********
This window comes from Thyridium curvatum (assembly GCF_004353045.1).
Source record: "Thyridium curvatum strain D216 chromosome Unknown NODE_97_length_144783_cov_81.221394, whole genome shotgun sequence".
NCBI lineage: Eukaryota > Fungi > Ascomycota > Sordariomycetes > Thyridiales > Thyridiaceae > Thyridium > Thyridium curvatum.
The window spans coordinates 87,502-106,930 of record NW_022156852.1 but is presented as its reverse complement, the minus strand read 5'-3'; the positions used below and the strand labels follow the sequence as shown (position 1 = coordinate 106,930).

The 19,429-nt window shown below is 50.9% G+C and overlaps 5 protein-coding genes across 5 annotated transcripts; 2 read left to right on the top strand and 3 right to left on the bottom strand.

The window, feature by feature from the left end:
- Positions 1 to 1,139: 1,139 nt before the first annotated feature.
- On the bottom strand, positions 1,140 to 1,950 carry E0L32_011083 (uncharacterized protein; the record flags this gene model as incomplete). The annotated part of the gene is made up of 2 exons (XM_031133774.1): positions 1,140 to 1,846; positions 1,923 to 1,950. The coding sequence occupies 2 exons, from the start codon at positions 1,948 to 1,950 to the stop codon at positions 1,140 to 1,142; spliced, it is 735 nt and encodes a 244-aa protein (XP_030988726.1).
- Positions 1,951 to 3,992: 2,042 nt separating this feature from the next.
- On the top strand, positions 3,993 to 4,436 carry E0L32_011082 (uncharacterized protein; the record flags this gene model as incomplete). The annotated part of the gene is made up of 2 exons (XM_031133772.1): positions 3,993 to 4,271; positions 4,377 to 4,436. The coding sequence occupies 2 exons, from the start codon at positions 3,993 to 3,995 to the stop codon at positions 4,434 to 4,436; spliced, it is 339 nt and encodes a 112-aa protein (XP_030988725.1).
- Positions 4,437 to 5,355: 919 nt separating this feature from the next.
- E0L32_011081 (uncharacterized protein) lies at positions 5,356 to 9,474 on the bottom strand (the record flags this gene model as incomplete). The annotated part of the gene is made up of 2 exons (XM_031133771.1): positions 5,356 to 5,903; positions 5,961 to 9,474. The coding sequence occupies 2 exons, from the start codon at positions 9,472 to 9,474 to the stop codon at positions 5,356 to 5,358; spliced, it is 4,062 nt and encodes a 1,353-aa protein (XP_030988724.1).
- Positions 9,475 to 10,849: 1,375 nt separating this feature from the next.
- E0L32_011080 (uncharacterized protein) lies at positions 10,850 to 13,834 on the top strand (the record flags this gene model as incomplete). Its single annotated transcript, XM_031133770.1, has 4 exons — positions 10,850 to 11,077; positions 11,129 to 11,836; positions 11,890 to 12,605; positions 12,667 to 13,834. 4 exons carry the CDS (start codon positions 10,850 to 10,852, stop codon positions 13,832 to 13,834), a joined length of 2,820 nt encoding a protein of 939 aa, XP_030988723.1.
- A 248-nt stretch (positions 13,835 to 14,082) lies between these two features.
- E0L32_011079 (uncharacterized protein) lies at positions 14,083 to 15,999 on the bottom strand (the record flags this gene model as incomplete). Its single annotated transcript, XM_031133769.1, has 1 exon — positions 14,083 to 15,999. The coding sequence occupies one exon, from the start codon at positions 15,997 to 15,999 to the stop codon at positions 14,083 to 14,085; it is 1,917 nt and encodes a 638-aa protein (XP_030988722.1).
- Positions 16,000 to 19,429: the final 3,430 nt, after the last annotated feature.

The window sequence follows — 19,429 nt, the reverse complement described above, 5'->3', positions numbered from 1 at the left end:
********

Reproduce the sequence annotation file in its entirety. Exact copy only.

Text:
This window comes from Thyridium curvatum (assembly GCF_004353045.1).
Source record: "Thyridium curvatum strain D216 chromosome Unknown NODE_97_length_144783_cov_81.221394, whole genome shotgun sequence".
NCBI lineage: Eukaryota > Fungi > Ascomycota > Sordariomycetes > Thyridiales > Thyridiaceae > Thyridium > Thyridium curvatum.
The window spans coordinates 87,502-106,930 of record NW_022156852.1 but is presented as its reverse complement, the minus strand read 5'-3'; the positions used below and the strand labels follow the sequence as shown (position 1 = coordinate 106,930).

The 19,429-nt window shown below is 50.9% G+C and overlaps 5 protein-coding genes across 5 annotated transcripts; 2 read left to right on the top strand and 3 right to left on the bottom strand.

The window, feature by feature from the left end:
- Positions 1 to 1,139: 1,139 nt before the first annotated feature.
- On the bottom strand, positions 1,140 to 1,950 carry E0L32_011083 (uncharacterized protein; the record flags this gene model as incomplete). The annotated part of the gene is made up of 2 exons (XM_031133774.1): positions 1,140 to 1,846; positions 1,923 to 1,950. The coding sequence occupies 2 exons, from the start codon at positions 1,948 to 1,950 to the stop codon at positions 1,140 to 1,142; spliced, it is 735 nt and encodes a 244-aa protein (XP_030988726.1).
- Positions 1,951 to 3,992: 2,042 nt separating this feature from the next.
- On the top strand, positions 3,993 to 4,436 carry E0L32_011082 (uncharacterized protein; the record flags this gene model as incomplete). The annotated part of the gene is made up of 2 exons (XM_031133772.1): positions 3,993 to 4,271; positions 4,377 to 4,436. The coding sequence occupies 2 exons, from the start codon at positions 3,993 to 3,995 to the stop codon at positions 4,434 to 4,436; spliced, it is 339 nt and encodes a 112-aa protein (XP_030988725.1).
- Positions 4,437 to 5,355: 919 nt separating this feature from the next.
- E0L32_011081 (uncharacterized protein) lies at positions 5,356 to 9,474 on the bottom strand (the record flags this gene model as incomplete). The annotated part of the gene is made up of 2 exons (XM_031133771.1): positions 5,356 to 5,903; positions 5,961 to 9,474. The coding sequence occupies 2 exons, from the start codon at positions 9,472 to 9,474 to the stop codon at positions 5,356 to 5,358; spliced, it is 4,062 nt and encodes a 1,353-aa protein (XP_030988724.1).
- Positions 9,475 to 10,849: 1,375 nt separating this feature from the next.
- E0L32_011080 (uncharacterized protein) lies at positions 10,850 to 13,834 on the top strand (the record flags this gene model as incomplete). Its single annotated transcript, XM_031133770.1, has 4 exons — positions 10,850 to 11,077; positions 11,129 to 11,836; positions 11,890 to 12,605; positions 12,667 to 13,834. 4 exons carry the CDS (start codon positions 10,850 to 10,852, stop codon positions 13,832 to 13,834), a joined length of 2,820 nt encoding a protein of 939 aa, XP_030988723.1.
- A 248-nt stretch (positions 13,835 to 14,082) lies between these two features.
- E0L32_011079 (uncharacterized protein) lies at positions 14,083 to 15,999 on the bottom strand (the record flags this gene model as incomplete). Its single annotated transcript, XM_031133769.1, has 1 exon — positions 14,083 to 15,999. The coding sequence occupies one exon, from the start codon at positions 15,997 to 15,999 to the stop codon at positions 14,083 to 14,085; it is 1,917 nt and encodes a 638-aa protein (XP_030988722.1).
- Positions 16,000 to 19,429: the final 3,430 nt, after the last annotated feature.

The window sequence follows — 19,429 nt, the reverse complement described above, 5'->3', positions numbered from 1 at the left end: